Another element of the “figure” that’s not quite landing is all the messages and poetry he’s putting around the building. Since he’s planning on destroying the plant, who is he leaving this poetry for? It would only be communication if there were something left to show people, but his plan is to raze the whole power plant in a conflagration of total destruction. That poetry is going to disappear. That video will disappear. There’s really no reason even to go around and intentionally murder these seven people since they will die far more easily if simply locked inside the plant and left to their own devices. The group of seven walk into a situation when they enter the plant where the “figure” already completely has the upper hand, and there’s literally no way for them to do anything. They don’t know this at first, of course, but the whole course of the story is literally a lost cause from page 2.

Of course the plot is largely about seven to ten people getting picked off one by one, and that shouldn’t necessarily be removed because it’s illogical from an omniscient point of view. But it does mean that every effort should be made to make it logical. The poetry might be spooky and effective on some level, but it’s got to be distributed in a way that makes sense, and would reach the world in order to make a deliberate statement. The “figure” is trying to warn humanity of its hubris, but he’s simultaneously engaging in an act that will ensure that his message never reaches the world intact. The world would be left to interpret it however the owners of the plant deliver the narrative to the media. Again, none of these things are deal breakers in terms of the potential effectiveness of the story, but they need to be handled in a way so as not to raise more questions than answers in terms of motivation and follow-through.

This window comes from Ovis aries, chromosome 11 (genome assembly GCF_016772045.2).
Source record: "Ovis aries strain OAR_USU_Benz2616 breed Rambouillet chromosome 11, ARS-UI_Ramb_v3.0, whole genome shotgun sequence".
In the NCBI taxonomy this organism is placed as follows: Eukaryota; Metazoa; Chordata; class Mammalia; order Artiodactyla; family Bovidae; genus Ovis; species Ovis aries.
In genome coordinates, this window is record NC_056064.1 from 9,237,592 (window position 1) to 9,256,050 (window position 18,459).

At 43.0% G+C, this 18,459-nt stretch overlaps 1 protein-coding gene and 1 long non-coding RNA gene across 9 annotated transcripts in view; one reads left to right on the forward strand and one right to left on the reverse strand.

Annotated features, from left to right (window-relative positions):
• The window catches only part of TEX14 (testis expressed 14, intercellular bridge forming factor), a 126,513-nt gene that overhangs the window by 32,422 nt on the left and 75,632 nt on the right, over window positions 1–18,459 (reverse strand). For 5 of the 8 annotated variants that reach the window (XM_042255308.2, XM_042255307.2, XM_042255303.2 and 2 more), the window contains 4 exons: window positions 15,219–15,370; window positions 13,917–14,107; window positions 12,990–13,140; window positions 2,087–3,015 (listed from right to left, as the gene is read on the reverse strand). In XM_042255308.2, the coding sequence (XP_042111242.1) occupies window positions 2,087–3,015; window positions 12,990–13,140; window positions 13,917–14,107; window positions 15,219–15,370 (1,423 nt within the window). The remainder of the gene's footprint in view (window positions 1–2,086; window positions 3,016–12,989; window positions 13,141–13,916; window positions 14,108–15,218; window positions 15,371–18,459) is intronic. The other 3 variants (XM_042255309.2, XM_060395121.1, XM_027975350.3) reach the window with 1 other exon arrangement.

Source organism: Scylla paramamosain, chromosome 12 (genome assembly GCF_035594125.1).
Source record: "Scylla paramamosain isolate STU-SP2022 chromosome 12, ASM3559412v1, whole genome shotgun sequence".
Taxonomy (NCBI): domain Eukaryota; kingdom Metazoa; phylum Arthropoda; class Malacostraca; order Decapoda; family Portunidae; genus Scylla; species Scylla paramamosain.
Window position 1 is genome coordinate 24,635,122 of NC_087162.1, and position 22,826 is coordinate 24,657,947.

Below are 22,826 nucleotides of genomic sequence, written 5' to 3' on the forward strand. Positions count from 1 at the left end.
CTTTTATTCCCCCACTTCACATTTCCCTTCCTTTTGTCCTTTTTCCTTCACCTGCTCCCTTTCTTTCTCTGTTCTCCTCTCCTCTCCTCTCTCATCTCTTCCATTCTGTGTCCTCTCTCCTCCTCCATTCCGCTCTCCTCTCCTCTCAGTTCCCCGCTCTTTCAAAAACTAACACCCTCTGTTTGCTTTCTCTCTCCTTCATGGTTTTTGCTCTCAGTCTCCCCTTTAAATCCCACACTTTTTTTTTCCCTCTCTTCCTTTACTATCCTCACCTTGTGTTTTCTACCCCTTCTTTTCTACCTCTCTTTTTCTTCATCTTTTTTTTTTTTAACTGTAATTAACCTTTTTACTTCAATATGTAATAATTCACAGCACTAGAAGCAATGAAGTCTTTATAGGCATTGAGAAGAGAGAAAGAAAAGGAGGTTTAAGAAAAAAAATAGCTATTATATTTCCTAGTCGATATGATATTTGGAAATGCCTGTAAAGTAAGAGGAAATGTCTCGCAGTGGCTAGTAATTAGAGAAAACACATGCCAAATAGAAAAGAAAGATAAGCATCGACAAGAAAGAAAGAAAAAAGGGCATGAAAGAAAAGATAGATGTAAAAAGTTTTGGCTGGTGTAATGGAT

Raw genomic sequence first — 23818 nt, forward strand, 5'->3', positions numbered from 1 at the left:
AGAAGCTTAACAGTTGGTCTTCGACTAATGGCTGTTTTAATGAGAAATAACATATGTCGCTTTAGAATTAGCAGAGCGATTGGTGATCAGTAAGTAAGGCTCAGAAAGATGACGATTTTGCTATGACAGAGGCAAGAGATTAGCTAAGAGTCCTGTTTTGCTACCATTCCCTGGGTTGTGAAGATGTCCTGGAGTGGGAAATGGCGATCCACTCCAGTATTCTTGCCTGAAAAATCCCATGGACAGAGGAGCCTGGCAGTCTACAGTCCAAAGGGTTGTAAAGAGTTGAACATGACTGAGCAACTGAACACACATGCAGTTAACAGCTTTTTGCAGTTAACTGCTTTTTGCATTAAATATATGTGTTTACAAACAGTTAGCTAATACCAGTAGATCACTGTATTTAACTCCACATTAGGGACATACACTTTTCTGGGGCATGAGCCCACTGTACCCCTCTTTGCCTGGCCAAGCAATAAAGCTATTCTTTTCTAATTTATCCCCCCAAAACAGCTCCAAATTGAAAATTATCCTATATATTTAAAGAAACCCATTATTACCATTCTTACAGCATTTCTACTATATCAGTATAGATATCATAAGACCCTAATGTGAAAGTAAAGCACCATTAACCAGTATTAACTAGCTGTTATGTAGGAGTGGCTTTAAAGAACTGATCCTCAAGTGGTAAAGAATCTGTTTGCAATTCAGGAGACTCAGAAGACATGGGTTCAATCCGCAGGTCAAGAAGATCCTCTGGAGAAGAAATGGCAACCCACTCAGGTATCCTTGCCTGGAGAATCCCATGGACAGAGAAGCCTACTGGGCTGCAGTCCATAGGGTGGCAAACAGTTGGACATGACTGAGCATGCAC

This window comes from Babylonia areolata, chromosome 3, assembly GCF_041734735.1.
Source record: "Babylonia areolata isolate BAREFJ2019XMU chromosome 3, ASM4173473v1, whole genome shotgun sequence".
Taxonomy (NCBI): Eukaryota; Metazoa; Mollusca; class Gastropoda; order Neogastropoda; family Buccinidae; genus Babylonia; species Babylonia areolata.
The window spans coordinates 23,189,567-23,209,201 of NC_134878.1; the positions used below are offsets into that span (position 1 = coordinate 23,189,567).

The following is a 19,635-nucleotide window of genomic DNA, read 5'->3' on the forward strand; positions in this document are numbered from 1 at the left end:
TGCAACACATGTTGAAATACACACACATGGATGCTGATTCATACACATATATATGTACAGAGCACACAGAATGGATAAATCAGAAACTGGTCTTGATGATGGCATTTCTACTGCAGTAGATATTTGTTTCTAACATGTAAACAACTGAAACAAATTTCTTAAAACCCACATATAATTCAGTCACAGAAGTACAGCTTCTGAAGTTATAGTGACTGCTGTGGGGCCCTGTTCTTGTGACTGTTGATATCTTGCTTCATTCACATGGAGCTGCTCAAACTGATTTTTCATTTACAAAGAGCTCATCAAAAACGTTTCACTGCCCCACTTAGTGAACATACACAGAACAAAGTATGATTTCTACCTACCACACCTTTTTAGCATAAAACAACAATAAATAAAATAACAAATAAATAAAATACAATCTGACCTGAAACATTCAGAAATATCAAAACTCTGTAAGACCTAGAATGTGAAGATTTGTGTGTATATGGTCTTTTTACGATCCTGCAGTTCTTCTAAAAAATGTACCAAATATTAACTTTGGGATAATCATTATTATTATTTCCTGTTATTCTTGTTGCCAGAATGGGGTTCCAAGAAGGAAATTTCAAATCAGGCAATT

A great read, a truly great script in many regards. The fact that it would want a great deal of work to move forward into production is not a criticism of the piece as much as it is a commentary on how much the film industry and the world has changed in 33 years. It’s just not the same world. It feels rather absurd in the light of Fukushima to say that nuclear power just isn’t a deeply vital issue anymore, but truthfully, it simply isn’t. It’s still a scientific and political issue, but it’s not a cultural one in modern America. To the ordinary person, the expected demographic for a film of this size…sadly, it’s going to be a bit of an uphill battle to really engage the hearts and minds of middle America who are far more afraid of being jobless than they are of being poisoned by toxic waste.


Coverage written by DB, Script-Fix reader.